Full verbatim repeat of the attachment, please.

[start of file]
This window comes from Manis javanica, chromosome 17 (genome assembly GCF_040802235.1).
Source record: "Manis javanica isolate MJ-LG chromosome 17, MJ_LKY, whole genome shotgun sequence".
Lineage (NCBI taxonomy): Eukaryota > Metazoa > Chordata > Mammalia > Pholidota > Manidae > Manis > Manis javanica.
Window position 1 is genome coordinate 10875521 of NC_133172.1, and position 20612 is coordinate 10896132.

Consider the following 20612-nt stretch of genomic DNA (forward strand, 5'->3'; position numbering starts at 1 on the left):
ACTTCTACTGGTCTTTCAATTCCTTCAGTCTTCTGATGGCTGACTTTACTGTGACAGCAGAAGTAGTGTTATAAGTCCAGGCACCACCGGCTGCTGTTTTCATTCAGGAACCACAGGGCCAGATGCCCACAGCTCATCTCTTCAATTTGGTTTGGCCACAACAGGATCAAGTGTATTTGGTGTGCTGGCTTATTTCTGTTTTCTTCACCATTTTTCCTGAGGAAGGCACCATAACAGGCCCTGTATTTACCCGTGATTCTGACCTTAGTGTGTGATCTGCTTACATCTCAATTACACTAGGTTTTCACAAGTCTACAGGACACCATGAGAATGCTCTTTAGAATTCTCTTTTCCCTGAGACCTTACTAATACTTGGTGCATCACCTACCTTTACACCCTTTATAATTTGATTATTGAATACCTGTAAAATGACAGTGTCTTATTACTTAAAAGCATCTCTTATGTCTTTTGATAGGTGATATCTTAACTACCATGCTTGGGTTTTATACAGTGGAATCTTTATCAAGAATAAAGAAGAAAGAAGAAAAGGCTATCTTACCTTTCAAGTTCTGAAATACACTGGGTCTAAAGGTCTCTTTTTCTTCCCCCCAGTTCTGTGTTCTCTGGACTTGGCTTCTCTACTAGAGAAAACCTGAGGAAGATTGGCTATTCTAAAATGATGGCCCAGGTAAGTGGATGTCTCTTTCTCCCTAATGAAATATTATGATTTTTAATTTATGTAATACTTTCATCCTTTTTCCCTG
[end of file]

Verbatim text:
This window comes from Manis javanica, chromosome 17 (genome assembly GCF_040802235.1).
Source record: "Manis javanica isolate MJ-LG chromosome 17, MJ_LKY, whole genome shotgun sequence".
Lineage (NCBI taxonomy): Eukaryota > Metazoa > Chordata > Mammalia > Pholidota > Manidae > Manis > Manis javanica.
Window position 1 is genome coordinate 10875521 of NC_133172.1, and position 20612 is coordinate 10896132.

Consider the following 20612-nt stretch of genomic DNA (forward strand, 5'->3'; position numbering starts at 1 on the left):
ACTTCTACTGGTCTTTCAATTCCTTCAGTCTTCTGATGGCTGACTTTACTGTGACAGCAGAAGTAGTGTTATAAGTCCAGGCACCACCGGCTGCTGTTTTCATTCAGGAACCACAGGGCCAGATGCCCACAGCTCATCTCTTCAATTTGGTTTGGCCACAACAGGATCAAGTGTATTTGGTGTGCTGGCTTATTTCTGTTTTCTTCACCATTTTTCCTGAGGAAGGCACCATAACAGGCCCTGTATTTACCCGTGATTCTGACCTTAGTGTGTGATCTGCTTACATCTCAATTACACTAGGTTTTCACAAGTCTACAGGACACCATGAGAATGCTCTTTAGAATTCTCTTTTCCCTGAGACCTTACTAATACTTGGTGCATCACCTACCTTTACACCCTTTATAATTTGATTATTGAATACCTGTAAAATGACAGTGTCTTATTACTTAAAAGCATCTCTTATGTCTTTTGATAGGTGATATCTTAACTACCATGCTTGGGTTTTATACAGTGGAATCTTTATCAAGAATAAAGAAGAAAGAAGAAAAGGCTATCTTACCTTTCAAGTTCTGAAATACACTGGGTCTAAAGGTCTCTTTTTCTTCCCCCCAGTTCTGTGTTCTCTGGACTTGGCTTCTCTACTAGAGAAAACCTGAGGAAGATTGGCTATTCTAAAATGATGGCCCAGGTAAGTGGATGTCTCTTTCTCCCTAATGAAATATTATGATTTTTAATTTATGTAATACTTTCATCCTTTTTCCCTG